Salt is worse than tobacco
If we start consuming less salt we can save more lives than if we quit smoking, according to a Danish researcher. Three grams less salt per day per person can save about a thousand Norwegian lives and hundreds of millions of dollars a year.
Sodium chloride is – well – the salt of life. We would die without it. But too much salt is really harmful. Senior Researcher Ulla Toft at the Research Centre for Prevention and Health in Copenhagen thinks we err on the side of salinity.
Toft was a speaker at the recent MeetEat conference in Oslo and lectured the meatpacking industry on salt from a health perspective.
“Our ancestors ate less than one gram of salt per day,” says Toft.
She says that one-and-a-half grams of salt daily is sufficient. We now consume around ten grams. Health authorities in Norway advise women to reduce that to six grams by 2018 – men are urged to limit themselves to seven grams. Once that is achieved, the next Norwegian goal will be to decrease intake to five grams a day.
High blood pressure
Hypertension and the corresponding risk of cardiovascular diseases are the most dangerous consequences of too much salt. High blood pressure is responsible for 50 percent of all cases of angina and heart attacks, and 60 percent of all strokes.
“We have a convincing cause-and-effect relationship between high salt intake and cardiovascular diseases,” says Toft.
She points to stomach cancer, osteoporosis and kidney stones – and perhaps also obesity and diabetes – as other consequences of our overconsumption of salt.
Saving 900 lives
Toft has calculated what Denmark can save if the average daily salt consumption were lowered by three grams – which is also the reduction that nutritionists want to see in Norway.
“Every year we can expect 400,000 fewer incidences of elevated blood pressure, 1,100 to 1,800 fewer cases of cardiovascular diseases, 600 to 1,000 fewer strokes and at least 1,000 fewer deaths,” she says.
Denmark has a population of 5.6 million – Norway has 5 million. Danes tend to consume about the same amount of salt as Norwegians. Transferring these estimates, Norway could expect around 900 fewer deaths a year if salt intake dropped by three grams a day. It would also save the country hundreds of millions of dollars in health costs.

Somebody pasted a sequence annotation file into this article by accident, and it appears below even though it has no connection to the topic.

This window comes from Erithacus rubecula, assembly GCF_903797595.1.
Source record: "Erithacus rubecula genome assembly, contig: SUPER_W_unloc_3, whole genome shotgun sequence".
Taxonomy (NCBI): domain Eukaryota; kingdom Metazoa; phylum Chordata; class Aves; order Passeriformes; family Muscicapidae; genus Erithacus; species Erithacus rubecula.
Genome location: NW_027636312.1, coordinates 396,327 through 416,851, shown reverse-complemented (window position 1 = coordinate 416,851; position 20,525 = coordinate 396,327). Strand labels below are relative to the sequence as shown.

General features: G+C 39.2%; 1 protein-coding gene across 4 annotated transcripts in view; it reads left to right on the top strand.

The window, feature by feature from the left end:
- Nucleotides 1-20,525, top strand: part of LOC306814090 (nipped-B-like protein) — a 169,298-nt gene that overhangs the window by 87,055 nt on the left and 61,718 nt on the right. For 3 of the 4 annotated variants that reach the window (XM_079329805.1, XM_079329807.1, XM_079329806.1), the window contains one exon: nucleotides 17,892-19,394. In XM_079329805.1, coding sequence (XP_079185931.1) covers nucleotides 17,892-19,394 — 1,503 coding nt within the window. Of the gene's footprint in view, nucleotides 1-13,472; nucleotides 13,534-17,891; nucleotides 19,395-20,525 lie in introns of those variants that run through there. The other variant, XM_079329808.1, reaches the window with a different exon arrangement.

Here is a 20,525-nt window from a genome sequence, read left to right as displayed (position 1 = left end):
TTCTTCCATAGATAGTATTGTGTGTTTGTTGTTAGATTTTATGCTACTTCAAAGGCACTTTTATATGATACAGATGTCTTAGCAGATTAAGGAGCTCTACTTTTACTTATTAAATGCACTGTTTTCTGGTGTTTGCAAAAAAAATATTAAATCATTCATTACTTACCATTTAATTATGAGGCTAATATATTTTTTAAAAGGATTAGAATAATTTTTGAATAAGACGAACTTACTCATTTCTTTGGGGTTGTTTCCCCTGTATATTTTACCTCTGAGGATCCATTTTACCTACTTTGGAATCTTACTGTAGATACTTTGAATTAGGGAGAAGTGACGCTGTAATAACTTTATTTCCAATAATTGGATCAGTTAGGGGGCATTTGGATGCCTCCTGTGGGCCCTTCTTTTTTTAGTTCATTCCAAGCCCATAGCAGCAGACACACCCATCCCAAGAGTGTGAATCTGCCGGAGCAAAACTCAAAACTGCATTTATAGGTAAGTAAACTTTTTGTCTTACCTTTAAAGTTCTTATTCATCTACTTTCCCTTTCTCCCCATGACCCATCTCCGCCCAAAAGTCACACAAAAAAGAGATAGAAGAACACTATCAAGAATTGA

In fact, reducting salt intake can be a better and cheaper form of life insurance than cutting down on smoking. Toft points to figures which show that a 15 percent cut in salt intake prevents three times as many deaths from cardiovascular disease as does a 20 percent cut in smoking.
These numbers were crunched in a study of 23 countries with medium and low incomes per capita, and possibly other levels of tobacco and salt consumption than in Scandinavia. So they cannot be directly transferred to prospective health gains in Norway. But the trend is clear.
Consumers wish to cut down
Norwegian consumers do want to reduce their salt consumption, according to Lars Johansson of the Norwegian Directorate of Health. International initiatives are underway – WHO, the EU and the Nordic Council of Ministers are working to lower our salt intakes.
Slightly over half of the salt in Norwegian foods is found in meat and grain products. That can be reduced. For instance, the salt content of bread has been cut 50 percent from 1984 to today.
In Great Britain, where media focus and consumer awareness regarding salt started several years before it did in Norway, studies have shown that consumers have noticed no change in the taste of foods as salt content has been gradually reduced. Low-salt foods sell just as well as other products.
Alternatives to sodium chloride
Alternatives to the salt we now have in foods are available. But that requires producers to understand their products, asserts doctoral student Kirsti Greiff at the independent Norwegian research organisation Sintef.
“There are all kinds of possibilities. But it comes down to what role salt plays in a product. If it’s just a matter of taste, for instance, yeast extracts can be added. But if the functional properties of salt are involved, if it is used as a water binding agent, for example, another type of salt has to be added, such as potassium chloride.”
“If microbiological issues are at stake – if the salt is preventing bacteria from multiplying – lactates or other ingredients would have to be used as substitutes. If we take away something that hampers bacteria we need to ensure that something else does the job,” she says.
Greiff wants the food industry to start reducing salt content whenever possible, without adding anything at all.
“Certain products have a relatively high concentration. Producers can try reducing the salt in different products and see how people react. But we need to do more than just reduce the salt if we want to achieve the goals set by health authorities. We have to add substitutes.”
The salt you have in a shaker on your table is not the big problem. Table salt sprinkled on your plate is only a small share of your total consumption. And it is effective - it provides a rapid change in taste, because it is on the surface and hits your tongue immediately, unlike much of the salt that is blended into the product.
“The sodium reduction we really need to see is in industrially produced foods,” says Greiff.
Translated by: Glenn Ostling